“It follows from the conclusions we have reached that an undivided one-half of the property in question vested in Mrs. Opel upon the death of her daughter, and upon her death it passed to her children, subject to the conditions imposed by said treaty, and that the other undivided one-half passed to the heirs of John C. Hormel, deceased. The decree of the district court being in harmony with these conclusions, it is affirmed."

Doeherel vs. Hillmer, Sup. Ct. Iowa, 1897, 102 Iowa, 169, LADD, J. The treaty with Prussia of 1828 provides that on the death of any person holding real estate within the territory of the one party, where such real estate would, by the law of the land descend on a citizen or subject of the other were he not disqualified by alienage, such citizen shall be allowed a reasonable time to sell the same and to withdraw the proceeds without molestation and exempt from all duties of detraction on the part of the governments of the respective States.

The court held, relying upon Opel vs. Shoup, 100 Iowa, 407; Wilcke vs. Wilcke, 102 Iowa, 173; Schultze vs. Schultze, 33 N. E. Rep. 201; Hauenstein vs. Lynham, 100 U. S. 463, that the provisions in this treaty controled, and that the claimants who were residents of Hanover, Germany, claiming the property as heirs of their mother, who had inherited under a will of an Iowa citizen, took an absolute fee although by an act of the Legislature of Iowa a non-resident alien could only acquire and hold real property of limited value providing that within five years from the date of purchase the property is placed in the actual possession of a relative and that such occupant become a citizen within ten years. The opinion says: “ Clearly under the terms of the treaty with the king of Prussia, alienage does not affect the right of inheritance, when the heir or devisee is a citizen or subject of the country of the decedent, and this is not limited to one step in transmission."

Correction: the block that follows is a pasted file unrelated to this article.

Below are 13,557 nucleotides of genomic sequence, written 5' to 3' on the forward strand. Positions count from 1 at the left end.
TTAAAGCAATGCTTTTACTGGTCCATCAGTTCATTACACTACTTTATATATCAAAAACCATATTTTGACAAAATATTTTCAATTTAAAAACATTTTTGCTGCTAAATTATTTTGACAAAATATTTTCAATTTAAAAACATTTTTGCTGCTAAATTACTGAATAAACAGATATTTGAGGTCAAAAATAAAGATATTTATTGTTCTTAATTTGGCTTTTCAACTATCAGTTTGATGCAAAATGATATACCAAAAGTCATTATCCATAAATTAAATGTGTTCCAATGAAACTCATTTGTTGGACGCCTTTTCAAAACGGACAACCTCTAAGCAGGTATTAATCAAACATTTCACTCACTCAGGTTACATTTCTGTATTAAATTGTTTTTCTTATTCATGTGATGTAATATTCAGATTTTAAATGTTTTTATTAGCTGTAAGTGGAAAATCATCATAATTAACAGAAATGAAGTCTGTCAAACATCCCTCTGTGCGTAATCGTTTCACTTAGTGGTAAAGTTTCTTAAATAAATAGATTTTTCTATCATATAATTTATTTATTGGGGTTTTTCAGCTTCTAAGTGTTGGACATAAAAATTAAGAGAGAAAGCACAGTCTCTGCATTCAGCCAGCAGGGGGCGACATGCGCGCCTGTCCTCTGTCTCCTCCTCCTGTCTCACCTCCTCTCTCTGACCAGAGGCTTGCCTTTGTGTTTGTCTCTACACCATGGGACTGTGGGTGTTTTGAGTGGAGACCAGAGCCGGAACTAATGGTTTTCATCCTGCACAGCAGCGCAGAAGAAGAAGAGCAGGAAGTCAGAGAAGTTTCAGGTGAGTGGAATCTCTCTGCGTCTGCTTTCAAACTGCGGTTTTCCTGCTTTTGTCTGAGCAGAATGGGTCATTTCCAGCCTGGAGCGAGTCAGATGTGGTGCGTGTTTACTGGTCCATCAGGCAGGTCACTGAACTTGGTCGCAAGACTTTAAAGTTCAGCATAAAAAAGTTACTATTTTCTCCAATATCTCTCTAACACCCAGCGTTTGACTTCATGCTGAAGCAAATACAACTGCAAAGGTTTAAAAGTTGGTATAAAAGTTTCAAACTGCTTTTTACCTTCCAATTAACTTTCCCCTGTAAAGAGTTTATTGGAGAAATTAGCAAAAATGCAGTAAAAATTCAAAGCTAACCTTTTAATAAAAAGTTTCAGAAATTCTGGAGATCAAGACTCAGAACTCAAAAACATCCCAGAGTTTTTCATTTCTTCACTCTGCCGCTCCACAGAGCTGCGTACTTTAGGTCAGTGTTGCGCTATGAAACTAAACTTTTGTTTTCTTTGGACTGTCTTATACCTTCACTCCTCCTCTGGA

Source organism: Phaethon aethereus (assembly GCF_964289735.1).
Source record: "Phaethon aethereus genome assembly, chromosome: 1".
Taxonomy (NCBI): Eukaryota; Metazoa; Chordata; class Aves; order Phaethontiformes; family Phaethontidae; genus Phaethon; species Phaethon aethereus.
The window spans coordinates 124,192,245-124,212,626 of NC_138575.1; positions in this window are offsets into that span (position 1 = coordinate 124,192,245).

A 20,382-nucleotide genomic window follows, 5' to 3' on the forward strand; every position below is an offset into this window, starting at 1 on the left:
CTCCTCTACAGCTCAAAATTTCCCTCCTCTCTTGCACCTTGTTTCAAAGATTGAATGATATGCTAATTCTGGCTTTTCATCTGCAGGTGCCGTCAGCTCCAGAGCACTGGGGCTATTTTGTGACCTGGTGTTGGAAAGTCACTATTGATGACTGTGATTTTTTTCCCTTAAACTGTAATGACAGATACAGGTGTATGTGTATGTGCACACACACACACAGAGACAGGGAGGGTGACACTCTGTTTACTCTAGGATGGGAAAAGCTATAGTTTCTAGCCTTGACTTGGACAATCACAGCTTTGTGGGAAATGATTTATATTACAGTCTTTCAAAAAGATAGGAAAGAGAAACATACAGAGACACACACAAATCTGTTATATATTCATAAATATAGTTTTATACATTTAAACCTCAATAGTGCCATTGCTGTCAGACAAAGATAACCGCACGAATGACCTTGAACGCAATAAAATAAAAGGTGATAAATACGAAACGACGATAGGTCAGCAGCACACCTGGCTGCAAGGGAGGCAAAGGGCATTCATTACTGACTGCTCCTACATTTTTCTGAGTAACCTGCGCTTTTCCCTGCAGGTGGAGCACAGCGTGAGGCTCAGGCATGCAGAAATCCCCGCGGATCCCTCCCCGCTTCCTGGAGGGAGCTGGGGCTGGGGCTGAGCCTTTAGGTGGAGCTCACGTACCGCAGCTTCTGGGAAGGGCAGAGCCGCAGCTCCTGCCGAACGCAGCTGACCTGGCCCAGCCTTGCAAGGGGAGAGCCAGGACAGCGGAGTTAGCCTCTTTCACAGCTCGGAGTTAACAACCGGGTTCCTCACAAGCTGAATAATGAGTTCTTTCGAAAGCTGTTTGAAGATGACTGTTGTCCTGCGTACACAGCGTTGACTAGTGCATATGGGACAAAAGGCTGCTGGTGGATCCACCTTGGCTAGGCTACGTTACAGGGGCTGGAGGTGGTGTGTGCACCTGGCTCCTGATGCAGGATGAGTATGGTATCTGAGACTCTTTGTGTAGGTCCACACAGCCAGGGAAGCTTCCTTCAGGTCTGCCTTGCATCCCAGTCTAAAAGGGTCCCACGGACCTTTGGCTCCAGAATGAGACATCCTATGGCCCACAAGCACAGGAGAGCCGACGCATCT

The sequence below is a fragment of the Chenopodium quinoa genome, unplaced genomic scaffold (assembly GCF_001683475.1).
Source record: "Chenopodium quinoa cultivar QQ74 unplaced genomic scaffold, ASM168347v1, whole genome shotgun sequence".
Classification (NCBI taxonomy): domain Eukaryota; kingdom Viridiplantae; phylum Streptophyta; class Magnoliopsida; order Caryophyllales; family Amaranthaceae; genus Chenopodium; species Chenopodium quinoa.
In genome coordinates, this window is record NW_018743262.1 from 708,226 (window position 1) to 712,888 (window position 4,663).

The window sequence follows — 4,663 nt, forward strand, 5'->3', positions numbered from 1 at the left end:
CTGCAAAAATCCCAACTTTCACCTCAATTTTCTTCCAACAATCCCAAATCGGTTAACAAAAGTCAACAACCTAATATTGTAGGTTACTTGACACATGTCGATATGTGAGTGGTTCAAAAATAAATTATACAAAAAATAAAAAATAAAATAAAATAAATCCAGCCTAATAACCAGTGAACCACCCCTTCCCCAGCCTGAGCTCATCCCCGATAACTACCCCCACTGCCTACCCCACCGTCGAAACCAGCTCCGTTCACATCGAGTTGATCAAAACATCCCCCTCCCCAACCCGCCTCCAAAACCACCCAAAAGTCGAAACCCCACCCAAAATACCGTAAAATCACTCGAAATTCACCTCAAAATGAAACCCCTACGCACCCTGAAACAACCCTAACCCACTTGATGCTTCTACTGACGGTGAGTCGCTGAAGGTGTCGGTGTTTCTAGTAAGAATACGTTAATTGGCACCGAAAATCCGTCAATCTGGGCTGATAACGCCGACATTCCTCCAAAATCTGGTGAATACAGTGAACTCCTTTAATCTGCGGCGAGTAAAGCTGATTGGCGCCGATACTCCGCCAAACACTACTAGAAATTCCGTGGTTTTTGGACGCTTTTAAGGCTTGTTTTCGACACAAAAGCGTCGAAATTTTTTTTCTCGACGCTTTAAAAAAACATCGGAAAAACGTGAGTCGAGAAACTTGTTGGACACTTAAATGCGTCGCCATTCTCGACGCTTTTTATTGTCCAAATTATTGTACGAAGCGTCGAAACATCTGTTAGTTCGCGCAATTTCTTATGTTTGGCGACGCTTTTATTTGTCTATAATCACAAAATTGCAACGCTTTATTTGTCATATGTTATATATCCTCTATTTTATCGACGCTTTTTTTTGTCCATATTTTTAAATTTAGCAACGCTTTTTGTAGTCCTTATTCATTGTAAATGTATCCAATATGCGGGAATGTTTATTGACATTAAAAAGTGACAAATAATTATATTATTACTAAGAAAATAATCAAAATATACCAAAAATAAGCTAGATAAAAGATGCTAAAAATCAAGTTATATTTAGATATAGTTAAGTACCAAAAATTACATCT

Meier vs. Lee, 106 Iowa Rep. 303, Sup. Ct. Iowa, 1898, GIVEN, J.

In this case certain persons claimed real estate in Iowa. They were not entitled to inherit under the laws of Iowa, but they invoked the provisions of the treaty with Sweden of 1783, but the court held that they did not apply.

That part of the opinion relating to the treaty point is as follows: